Blade of Tempest (Zetsuen no Tempest) does it's very best to pay homage to William Shakespeare, particularly his works "Hamlet" and "The Tempest." If it wasn't inherently obvious, rest assured as the characters will reference this point numerous times throughout the series, even multiple times in a single episode. While it is appreciated reintroducing a great storyteller to a modern day audience, the transparency in which they blatantly cite quotes in a similar situation begins to wear thin, even to the point of becoming cringe worthy. That aside...
This tale revolves around two seemingly ordinary youths, Mahiro Fuwa and Yoshino Takigawa as they unravel the mysteries of a new epidemic emerging that turns all organisms it comes in contact with into a metallic substance. Guided by the most powerful mage in the world Hakaze Kusaribe, who happens to be a teenage girl (go figure) stranded on an uninhabited island, the duo search for magical amulets to assist in their journey and fend off the occasional solider or mage who gets in their way. By sacrificing pieces of civilization, one of the Kusaribe clan can use magic, and the more modern object sacrificed, the stronger the magic. Equivalent exchange anyone?
It should be noted that a significant portion of the events and interactions between the characters have to do with the "logic of the world," by which Hakaze is protected by. Confused by this? Good luck keeping up, because the logic of the world is used to explain unexplainable circumstances, and this the guiding principal which will determine whether or not the trigger to the destruction of the world will be pulled.
Despite having quite a bit going on, the story takes quite some time to build momentum, but 5 to 6 episodes in, I was reeled in and invested. However, this anime is separated in what I will refer to now as Act I and Act II. About halfway through the series, Act I comes to a close in a suspenseful and interesting way that honestly left me waiting for more. Act II however seemed to disregard the somber mind game that was created in lieu of what could only be described as a romance comedy where magic became a gag at best. While I do not dislike the genre, quite contrary, the sudden transition was unappreciated as the setting the story worked so hard to build up to suddenly was placed in to the back seat. It does however close in a satisfactory manner, it is highly disappointing that the big M. Night Shyamalan twists are all expected and predicted very early on.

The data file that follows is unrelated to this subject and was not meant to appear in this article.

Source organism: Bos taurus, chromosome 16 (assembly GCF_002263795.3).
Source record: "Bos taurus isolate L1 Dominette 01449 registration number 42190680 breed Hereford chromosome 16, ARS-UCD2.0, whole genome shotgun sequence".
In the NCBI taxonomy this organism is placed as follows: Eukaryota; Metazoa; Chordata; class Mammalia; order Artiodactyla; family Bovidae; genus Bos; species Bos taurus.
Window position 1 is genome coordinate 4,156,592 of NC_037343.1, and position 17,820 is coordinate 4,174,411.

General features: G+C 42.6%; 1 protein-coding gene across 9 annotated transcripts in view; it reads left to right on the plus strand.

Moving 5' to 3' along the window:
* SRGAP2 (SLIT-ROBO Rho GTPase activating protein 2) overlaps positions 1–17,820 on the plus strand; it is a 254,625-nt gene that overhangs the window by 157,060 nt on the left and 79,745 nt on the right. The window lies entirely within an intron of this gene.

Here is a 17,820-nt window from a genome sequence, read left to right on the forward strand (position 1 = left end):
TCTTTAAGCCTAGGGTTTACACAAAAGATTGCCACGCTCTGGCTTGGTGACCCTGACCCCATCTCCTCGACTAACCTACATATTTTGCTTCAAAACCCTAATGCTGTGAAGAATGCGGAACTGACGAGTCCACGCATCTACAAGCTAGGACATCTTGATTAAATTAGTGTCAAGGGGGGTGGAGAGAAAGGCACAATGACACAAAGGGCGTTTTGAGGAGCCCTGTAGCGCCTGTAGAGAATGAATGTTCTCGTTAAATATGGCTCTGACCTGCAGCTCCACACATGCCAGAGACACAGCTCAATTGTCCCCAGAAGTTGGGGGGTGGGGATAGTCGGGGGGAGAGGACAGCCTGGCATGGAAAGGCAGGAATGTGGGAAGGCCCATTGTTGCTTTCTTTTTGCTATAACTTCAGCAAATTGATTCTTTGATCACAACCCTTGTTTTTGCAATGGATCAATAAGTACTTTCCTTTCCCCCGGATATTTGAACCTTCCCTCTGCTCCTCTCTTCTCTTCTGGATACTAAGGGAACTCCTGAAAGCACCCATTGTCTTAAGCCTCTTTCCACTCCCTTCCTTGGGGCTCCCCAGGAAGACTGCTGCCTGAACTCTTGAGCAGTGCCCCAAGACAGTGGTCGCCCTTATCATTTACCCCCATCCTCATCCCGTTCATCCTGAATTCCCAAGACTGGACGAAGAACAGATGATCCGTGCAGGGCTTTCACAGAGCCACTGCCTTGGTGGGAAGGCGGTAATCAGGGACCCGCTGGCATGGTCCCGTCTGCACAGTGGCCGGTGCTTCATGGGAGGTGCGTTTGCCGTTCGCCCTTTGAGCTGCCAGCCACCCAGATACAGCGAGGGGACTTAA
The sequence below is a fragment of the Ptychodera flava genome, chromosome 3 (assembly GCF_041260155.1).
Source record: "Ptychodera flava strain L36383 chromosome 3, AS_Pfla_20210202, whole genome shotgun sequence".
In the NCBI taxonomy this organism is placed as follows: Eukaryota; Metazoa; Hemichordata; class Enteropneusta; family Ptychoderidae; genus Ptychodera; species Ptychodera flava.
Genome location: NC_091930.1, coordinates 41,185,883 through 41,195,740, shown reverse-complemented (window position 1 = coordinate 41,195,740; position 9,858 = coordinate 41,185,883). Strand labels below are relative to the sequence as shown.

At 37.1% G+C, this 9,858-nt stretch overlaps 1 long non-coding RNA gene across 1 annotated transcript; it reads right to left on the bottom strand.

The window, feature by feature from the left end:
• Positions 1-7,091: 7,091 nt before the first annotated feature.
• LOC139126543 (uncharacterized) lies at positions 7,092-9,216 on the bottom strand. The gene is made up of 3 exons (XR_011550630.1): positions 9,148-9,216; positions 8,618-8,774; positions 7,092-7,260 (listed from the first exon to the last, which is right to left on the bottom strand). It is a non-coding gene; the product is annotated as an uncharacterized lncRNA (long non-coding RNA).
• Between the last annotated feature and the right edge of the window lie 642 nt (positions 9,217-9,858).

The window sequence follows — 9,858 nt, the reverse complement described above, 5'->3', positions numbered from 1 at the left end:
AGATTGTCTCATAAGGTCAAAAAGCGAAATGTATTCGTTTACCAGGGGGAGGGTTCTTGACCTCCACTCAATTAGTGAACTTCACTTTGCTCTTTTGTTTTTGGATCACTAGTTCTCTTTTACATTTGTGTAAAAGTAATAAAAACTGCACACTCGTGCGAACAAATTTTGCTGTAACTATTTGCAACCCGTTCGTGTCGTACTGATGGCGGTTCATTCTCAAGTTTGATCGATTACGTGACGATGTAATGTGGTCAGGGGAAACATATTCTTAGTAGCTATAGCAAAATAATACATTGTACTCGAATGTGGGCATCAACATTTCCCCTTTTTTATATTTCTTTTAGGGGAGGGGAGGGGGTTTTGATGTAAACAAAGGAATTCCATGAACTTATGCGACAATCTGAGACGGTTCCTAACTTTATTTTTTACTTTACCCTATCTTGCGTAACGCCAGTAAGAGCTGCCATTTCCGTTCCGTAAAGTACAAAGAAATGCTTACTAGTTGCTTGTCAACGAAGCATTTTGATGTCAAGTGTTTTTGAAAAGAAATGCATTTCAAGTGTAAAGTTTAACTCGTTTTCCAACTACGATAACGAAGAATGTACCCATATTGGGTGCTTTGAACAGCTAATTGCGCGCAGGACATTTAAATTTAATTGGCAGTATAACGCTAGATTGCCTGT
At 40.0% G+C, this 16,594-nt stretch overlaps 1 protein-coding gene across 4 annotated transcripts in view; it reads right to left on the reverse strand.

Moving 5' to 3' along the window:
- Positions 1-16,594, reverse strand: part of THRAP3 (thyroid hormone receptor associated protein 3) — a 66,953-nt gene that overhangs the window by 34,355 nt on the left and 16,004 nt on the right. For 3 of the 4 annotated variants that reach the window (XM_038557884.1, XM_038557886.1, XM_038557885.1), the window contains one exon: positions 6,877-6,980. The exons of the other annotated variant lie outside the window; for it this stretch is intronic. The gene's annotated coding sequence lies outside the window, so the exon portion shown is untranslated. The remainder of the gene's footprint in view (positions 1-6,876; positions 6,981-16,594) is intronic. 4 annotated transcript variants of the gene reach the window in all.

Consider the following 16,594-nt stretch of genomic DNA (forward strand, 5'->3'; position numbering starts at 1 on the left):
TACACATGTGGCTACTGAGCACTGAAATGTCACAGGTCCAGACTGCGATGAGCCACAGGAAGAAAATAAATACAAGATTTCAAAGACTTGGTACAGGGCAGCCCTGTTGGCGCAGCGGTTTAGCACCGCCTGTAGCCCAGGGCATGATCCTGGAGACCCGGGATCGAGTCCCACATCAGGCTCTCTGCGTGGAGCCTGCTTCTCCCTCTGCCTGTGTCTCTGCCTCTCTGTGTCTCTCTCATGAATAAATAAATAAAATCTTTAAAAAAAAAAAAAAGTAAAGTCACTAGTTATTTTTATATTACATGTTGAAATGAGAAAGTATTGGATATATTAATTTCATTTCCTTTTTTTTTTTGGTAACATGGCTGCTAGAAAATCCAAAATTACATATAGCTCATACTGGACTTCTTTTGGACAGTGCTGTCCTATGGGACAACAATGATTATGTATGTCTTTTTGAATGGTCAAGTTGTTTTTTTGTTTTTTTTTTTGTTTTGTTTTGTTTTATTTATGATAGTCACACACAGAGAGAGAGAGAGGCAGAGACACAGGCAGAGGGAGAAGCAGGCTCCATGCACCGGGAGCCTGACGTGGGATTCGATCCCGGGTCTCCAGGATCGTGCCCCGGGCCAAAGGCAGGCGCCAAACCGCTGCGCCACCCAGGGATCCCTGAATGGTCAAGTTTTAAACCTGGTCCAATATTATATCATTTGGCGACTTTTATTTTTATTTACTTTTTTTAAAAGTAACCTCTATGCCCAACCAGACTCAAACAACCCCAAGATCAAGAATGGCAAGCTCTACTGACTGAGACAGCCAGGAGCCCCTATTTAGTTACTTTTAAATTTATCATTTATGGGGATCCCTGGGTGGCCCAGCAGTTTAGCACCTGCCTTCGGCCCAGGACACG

Addendum: It should be noted, and I apologize for omitting this originally. A large portion of the ensuing conflicts, interactions, and nearly the entire story stems from Mahiro's desire to locate and subsequently kill the one responsible for his sister’s (Aika) death. By agreeing to assist Hakaze with helping her by proxy, she agreed to use her magic to locate Mahiro’s target.
The character designs for each important role were all very well done, in regards to being distinguished and easily identifiable. Though this was all that stood out in regards to the visual appeals of the series. There were no faults per say, as the animation was smooth and the effects were nicely done, but nothing really stood out. The fact this section is so sparse is evidence enough in what can only be described as nothing special.
Much like the animation, there was nothing particularly special about the sound. I've only heard the Japanese voice-overs, but I hear Aniplex has picked them up for a NA release, and they usually do good work. I'm having difficulty even recalling any theme or song that appeared throughout the series, which means yet another point in the adequate column.
There are only thee characters that could be considered main, but the supporting characters are also fairly well defined. The fore mentioned characters in the story section have very fleshed out personalities and traits, as well as a clear backstory or purpose. It is actually quite impressive, so why the mediocre score? So much potential was lost, as many of the other supporting characters had so much potential but were instead brushed to the sidelines to act as mere plot devices for the main characters. In addition to that, Yoshino and Mahiro are for the most part static characters who remain exactly the same throughout, which is touched upon as a positive note by the supporting cast, but was not much appreciated given the circumstances of the anime. It wasn't until the very end of the series that it was briefly implied that they've grown from their experiences, but it is too little too late.
Despite some harsh jabs thrown, and some mediocre scores, as a whole Blade of Tempest is actually a decent series held back by only a sudden transition of genres and some phoning-it-in. I would suggest this anime to anyone who enjoys the magic and supernatural genres who are currently in a lull with nothing in immediate need to watch.